Lindt Home of Chocolate, Schokoladenplatz 1, Seestrasse 204, 8802 Kilchberg
Musée de l’Elysée – Lausanne
The Musée de l’Elysée is internationally acclaimed for its permanent and special exhibitions. These present the world of photography dating back to the 19th century up until the present day. Currently housed inside a beautiful 18th-century villa overlooking Lake Geneva, the collection includes around 120,000 original photographs. These feature the works of 19th-century artists such as Gabriel Lippmann and Adolphe Braun, through to 20th-century names like Raymond Depardon and Mario Giacomelli.
The collection also covers a wide variety of photography processes that have evolved over time. With eight exhibition rooms to explore, spanning four floors, there is certainly a lot to take in. That said, big plans are currently underway to move the collection to PLATEFORME 10 (pictured); the new arts district in Lausanne. The inauguration of the exhibition spaces is scheduled for June 2022, so watch this space for further updates!
Musée de l’Elysée, Avenue de l’Elysée 18, 1006 Lausanne
Spielzeug Welten Museum – Basel
If you’re looking to entertain your little ones, then a visit to the Spielzeug Welten Museum in Basel will certainly make for a fun day out. Showcasing more than 6,000 items, spread over four floors, the impressive collection of toys and games is the largest of its kind in Europe. Children will no doubt love exploring the countless teddy bears and dollhouses on display; many of which date back to the turn of the 20th century. These are all beautifully displayed in wood and glass display cabinets along with playful themes.
As well as showcasing antique teddy bears and dollhouses, the museum features more contemporary miniatures and other objects on the third floor. Those who want to learn more about the items on display can also use the interactive museum guide on their own smartphones or tablets. Interactive touchscreens dotted throughout the museum also help bring the magic of the toys to life for kids – and big kids at heart. This is undoubtedly one of the sweetest museums in Switzerland that is well worth a peek.
Spielzeug Welten Museum, Steinenvorstadt 1, CH-4051 Basel
The Olympic Museum – Lausanne
As you might expect from a country with such diverse natural landscapes, Switzerland has a long-standing history with sport. The resort of St Moritz, for instance, hosted the Winter Olympics in 1928 and 1948. Moreover, the Swiss Olympic team regularly returns home from the games with medals. Budding athletes can delve into the country’s relationship with sport and the origins of the legendary games at the Olympic Museum in Lausanne.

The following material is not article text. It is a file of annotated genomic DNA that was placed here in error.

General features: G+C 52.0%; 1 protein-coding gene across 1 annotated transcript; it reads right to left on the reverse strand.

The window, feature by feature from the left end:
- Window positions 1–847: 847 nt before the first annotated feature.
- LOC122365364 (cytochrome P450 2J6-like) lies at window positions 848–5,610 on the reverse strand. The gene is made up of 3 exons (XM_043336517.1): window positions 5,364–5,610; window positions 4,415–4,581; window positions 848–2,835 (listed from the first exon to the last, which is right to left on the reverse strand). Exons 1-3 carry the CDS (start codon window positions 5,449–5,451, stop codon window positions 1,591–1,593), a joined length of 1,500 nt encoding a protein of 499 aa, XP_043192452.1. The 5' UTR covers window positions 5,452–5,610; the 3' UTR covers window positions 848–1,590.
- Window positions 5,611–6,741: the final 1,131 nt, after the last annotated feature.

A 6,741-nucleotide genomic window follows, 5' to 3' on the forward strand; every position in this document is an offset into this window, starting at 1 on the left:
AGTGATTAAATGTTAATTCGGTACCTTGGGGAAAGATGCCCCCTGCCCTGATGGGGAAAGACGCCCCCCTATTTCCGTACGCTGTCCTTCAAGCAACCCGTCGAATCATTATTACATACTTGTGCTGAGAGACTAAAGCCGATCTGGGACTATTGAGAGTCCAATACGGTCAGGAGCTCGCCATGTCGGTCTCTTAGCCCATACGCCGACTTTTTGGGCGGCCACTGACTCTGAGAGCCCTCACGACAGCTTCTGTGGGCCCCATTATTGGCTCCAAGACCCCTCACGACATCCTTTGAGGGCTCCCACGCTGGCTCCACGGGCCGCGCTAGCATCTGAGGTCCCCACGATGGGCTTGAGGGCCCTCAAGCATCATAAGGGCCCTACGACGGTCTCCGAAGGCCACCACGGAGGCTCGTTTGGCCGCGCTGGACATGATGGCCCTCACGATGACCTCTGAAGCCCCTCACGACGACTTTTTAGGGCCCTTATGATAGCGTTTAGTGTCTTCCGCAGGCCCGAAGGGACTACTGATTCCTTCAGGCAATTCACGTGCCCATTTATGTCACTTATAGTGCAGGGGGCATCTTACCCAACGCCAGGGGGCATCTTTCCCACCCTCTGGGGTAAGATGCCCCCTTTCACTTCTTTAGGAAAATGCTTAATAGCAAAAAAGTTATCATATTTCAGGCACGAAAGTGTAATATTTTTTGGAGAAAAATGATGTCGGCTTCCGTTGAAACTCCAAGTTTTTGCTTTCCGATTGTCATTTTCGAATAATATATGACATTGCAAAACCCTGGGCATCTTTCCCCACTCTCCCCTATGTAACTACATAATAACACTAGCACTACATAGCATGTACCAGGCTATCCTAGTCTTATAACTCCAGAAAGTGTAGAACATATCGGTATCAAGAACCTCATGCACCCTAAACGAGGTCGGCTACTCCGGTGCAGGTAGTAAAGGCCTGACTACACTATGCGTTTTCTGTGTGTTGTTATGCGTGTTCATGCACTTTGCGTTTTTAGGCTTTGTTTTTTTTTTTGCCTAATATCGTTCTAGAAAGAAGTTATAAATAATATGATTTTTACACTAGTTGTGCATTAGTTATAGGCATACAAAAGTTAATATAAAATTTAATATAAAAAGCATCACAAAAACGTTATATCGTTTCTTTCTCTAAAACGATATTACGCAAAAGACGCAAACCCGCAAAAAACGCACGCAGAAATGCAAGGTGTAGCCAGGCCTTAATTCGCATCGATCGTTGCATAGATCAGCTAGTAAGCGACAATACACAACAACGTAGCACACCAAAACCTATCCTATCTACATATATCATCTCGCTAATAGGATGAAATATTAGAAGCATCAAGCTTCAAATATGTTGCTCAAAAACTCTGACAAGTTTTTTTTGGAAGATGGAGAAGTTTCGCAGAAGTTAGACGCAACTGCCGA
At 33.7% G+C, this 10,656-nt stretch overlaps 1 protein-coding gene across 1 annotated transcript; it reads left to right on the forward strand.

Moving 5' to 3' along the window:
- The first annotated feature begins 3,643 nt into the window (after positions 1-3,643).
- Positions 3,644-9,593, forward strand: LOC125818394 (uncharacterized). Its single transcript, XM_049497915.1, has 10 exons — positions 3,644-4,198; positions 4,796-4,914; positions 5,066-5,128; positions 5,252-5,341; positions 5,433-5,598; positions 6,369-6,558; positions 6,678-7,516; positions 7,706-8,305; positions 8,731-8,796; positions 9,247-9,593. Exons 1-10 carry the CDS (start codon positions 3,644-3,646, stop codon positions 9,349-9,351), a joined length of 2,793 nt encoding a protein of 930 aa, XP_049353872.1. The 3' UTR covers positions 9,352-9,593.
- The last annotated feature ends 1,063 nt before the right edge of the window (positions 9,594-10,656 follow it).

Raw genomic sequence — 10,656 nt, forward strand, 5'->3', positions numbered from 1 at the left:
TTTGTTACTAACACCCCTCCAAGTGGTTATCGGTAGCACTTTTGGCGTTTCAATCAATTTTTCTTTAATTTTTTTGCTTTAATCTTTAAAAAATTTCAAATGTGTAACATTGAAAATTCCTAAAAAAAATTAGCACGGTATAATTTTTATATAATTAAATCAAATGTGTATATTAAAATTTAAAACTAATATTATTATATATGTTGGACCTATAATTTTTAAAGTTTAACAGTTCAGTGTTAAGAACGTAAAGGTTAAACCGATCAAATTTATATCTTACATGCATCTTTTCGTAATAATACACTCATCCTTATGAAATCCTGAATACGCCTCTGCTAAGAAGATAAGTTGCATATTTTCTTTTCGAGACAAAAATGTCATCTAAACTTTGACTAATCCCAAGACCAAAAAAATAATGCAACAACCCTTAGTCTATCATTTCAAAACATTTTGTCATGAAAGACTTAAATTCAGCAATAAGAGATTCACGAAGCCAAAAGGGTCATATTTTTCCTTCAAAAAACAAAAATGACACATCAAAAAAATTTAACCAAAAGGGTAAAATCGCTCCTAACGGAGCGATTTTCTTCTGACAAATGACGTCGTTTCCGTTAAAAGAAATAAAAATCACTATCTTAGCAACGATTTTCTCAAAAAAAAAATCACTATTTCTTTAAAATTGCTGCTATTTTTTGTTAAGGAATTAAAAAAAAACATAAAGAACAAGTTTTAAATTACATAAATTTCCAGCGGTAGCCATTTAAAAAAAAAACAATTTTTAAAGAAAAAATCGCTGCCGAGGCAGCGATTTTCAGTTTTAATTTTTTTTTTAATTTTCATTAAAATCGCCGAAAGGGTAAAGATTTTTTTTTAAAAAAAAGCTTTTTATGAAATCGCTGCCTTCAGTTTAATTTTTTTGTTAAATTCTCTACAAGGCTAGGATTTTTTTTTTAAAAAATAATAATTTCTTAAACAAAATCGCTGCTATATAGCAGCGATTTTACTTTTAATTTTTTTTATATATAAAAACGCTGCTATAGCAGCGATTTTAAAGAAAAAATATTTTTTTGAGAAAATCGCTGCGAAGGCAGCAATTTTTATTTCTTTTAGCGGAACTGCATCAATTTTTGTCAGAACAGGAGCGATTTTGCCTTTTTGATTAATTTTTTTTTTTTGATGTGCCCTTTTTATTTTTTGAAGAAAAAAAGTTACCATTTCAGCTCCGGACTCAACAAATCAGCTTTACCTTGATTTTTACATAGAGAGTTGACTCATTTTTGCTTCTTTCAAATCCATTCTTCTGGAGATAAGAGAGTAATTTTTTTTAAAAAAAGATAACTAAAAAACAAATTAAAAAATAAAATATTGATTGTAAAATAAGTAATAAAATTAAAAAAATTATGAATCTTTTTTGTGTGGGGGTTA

Located in Ouchy on beautiful Lake Geneva, the popular museum is the world’s largest information archive on the subject. It aims to reflect the spirit of the games which bring nations together. Covering an area of 3,000 square meters, spread over three levels, the museum houses documents, films, and around 1,500 objects dating back to Greek antiquity. Visitors can immerse themselves in seven hours of audio-visual and interactive presentations. These explore all there is to know about the games. Needless to say, this is an absolute must-visit for die-hard sports fans.
The Olympic Museum, Quai d’Ouchy 1, 1006 Lausanne
Naturhistorisches Museum Bern
The Naturhistorisches Museum Bern is not only one of the most important museums in Switzerland but also the oldest in the capital. Its impressive historical exhibitions of domestic and exotic animals are unique to Europe and have earned it a global reputation. Among the fascinating creatures on display is Barry, the famous mountain rescue dog who helped save more than 40 lives during his lifetime in Switzerland and Italy.
Another highlight is the dazzling cluster of giant quartz crystals taken from a mine in the Planggenstock mountain in the Alps. With around 6.5 million objects on display, there is certainly plenty to fill your visit. The museum also hosts regular thematic exhibitions as well as a vibrant program of cultural events such as the ‘Help, it’s alive!’ series and the ‘Bar of dead animals’. The children’s storytelling lessons and workshops, meanwhile, are sure to keep curious little minds enchanted and entertained.
Naturhistorisches Museum Bern, Bernastrasse 15, 3005 Bern